If you have serious side effects while using Opdivo or Keytruda, call your doctor immediately. If the side effects feel life threatening or you believe you’re having a medical emergency, call 911 or your local emergency number right away.

Note: For more information about mild and serious side effects, see the side effects sections in our Opdivo and Keytruda articles.

Opdivo and Keytruda have both been found effective at treating certain types of the following cancers:

Both drugs are recommended in certain guidelines from the National Comprehensive Cancer Network (NCCN) and National Cancer Institute (NCI) to treat certain types of cancers.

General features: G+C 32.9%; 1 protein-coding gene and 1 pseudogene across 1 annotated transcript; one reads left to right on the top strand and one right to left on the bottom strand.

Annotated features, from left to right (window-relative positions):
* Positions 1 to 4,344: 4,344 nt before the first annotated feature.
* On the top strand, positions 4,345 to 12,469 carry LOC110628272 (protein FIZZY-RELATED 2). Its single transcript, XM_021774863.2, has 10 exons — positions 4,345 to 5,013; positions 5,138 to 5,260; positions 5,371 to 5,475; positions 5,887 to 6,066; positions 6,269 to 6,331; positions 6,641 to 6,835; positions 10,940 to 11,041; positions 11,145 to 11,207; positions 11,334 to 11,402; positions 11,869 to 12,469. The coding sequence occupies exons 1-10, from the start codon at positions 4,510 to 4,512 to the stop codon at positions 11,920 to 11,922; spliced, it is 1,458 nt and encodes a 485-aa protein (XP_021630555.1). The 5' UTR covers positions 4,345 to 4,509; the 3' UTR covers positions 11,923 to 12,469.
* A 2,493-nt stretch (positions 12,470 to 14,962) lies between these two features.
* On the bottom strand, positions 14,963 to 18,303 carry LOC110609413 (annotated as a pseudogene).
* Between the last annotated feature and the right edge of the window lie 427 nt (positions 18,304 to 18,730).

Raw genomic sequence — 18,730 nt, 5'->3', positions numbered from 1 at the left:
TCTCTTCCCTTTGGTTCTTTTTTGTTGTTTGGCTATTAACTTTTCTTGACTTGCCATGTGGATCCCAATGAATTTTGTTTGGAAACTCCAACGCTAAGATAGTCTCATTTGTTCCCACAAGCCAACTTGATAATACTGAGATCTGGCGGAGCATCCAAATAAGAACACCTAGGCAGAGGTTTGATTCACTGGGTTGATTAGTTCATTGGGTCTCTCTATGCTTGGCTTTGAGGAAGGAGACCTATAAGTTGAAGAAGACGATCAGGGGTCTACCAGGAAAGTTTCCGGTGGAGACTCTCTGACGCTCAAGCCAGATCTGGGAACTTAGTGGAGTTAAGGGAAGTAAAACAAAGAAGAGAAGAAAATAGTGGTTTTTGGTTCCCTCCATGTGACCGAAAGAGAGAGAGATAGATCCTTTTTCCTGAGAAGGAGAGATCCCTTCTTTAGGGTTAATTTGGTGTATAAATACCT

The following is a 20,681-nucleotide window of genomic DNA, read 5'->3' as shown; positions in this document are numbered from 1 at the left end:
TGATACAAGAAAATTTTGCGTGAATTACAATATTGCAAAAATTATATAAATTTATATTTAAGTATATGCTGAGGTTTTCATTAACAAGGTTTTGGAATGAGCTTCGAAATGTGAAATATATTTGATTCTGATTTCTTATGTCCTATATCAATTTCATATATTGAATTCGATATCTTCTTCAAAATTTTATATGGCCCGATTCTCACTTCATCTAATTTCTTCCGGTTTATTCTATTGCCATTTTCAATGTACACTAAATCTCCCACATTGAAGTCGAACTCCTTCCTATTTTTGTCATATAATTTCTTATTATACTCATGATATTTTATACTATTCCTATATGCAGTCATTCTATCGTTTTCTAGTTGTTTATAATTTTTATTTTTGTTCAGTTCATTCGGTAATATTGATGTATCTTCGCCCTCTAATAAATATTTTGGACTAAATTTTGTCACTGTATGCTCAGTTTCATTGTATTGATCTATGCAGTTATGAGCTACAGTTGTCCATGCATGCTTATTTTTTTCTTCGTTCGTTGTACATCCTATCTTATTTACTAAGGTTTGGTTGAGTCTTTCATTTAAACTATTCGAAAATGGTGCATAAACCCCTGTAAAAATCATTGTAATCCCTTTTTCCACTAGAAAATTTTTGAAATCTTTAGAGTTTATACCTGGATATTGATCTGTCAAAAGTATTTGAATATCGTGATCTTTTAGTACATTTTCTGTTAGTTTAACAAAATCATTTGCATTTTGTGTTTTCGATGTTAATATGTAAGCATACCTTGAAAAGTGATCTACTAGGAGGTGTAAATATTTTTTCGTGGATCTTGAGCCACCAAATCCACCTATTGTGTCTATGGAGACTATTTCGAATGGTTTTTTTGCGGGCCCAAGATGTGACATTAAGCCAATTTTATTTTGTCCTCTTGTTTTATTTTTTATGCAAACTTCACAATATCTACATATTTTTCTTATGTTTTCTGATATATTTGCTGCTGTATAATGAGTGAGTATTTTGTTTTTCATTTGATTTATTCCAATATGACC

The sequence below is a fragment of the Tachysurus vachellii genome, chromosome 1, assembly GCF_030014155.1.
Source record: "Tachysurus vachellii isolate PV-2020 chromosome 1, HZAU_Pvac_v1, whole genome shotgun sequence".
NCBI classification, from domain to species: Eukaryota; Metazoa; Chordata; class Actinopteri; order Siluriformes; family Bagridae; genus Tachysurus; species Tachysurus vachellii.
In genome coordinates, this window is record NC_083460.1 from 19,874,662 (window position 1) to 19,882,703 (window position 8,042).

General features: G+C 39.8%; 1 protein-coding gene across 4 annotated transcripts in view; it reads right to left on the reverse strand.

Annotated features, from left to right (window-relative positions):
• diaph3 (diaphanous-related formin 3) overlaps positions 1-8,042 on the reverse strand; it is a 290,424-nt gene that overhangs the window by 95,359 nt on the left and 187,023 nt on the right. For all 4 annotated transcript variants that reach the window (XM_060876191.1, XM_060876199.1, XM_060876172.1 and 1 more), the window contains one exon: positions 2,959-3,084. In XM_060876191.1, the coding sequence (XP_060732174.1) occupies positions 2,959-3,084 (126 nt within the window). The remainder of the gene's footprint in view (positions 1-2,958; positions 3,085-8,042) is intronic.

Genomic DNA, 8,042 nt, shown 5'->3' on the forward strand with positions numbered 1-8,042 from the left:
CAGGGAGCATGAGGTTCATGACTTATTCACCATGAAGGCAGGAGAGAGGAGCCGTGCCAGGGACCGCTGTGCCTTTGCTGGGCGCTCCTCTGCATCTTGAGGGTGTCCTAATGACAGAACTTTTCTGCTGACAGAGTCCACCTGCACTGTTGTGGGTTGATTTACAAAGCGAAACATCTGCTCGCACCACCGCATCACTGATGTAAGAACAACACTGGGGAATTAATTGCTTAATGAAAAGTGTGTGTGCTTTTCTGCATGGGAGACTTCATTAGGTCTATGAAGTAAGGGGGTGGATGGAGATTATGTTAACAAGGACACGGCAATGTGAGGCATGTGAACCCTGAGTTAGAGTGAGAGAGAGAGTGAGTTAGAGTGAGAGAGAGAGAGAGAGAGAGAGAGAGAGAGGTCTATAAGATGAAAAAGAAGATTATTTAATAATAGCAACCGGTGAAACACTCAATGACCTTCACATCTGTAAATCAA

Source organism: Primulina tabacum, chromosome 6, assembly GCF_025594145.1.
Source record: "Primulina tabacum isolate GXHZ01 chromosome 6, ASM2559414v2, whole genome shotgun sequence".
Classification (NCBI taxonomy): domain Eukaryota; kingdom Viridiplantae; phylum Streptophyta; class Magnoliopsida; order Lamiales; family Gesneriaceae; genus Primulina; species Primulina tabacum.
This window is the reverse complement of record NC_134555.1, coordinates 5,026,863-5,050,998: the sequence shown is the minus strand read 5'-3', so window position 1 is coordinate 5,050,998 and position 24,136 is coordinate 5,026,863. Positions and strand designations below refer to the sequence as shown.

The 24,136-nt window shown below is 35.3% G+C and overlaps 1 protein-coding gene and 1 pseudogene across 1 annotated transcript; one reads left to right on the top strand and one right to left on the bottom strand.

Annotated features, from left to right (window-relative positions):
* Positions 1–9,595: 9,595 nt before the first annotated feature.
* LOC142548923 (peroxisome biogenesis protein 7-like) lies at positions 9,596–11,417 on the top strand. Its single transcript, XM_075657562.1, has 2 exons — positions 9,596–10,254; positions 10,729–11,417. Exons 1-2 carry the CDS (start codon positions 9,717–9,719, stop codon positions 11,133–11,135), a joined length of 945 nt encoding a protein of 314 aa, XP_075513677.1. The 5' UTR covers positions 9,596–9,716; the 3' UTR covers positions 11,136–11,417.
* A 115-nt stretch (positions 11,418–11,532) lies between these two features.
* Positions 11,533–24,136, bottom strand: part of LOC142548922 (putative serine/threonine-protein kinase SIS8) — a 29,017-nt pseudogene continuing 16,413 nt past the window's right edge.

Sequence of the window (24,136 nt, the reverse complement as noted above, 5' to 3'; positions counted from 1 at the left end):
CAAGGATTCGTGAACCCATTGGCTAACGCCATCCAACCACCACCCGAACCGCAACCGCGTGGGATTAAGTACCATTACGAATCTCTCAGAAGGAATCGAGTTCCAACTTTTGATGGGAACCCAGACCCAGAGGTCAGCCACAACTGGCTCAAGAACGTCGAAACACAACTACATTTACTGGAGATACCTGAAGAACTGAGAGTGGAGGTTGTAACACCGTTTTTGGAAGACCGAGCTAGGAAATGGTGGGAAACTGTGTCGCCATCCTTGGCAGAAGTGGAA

The following chart lists the cancers, the guidelines, and whether Opdivo, Keytruda, or both drugs are recommended.

ConditionGuidelinesRecommends OpdivoRecommends Keytruda
Bladder cancerNCCNXX
Classical Hodgkin’s lymphomaNCCNXX
Colorectal cancerNCCNXX
Esophageal cancerNCCN*X
Kidney cancerNCIXX
Liver cancerNCIX
Melanoma skin cancerNCCNXX
Non-small cell lung cancerNCIXX
Small cell lung cancerNCIXX
Squamous cell head and neck cancerNCCNXX

For information on how these drugs performed in clinical trials, see the prescribing information for Opdivo and Keytruda.

* Opdivo was approved to treat esophageal cancer in 2020. The guidelines are from 2019 and haven’t been updated to make a recommendation for Opdivo.
† For liver cancer, Keytruda is listed as “under investigation,” which means that more studies are needed.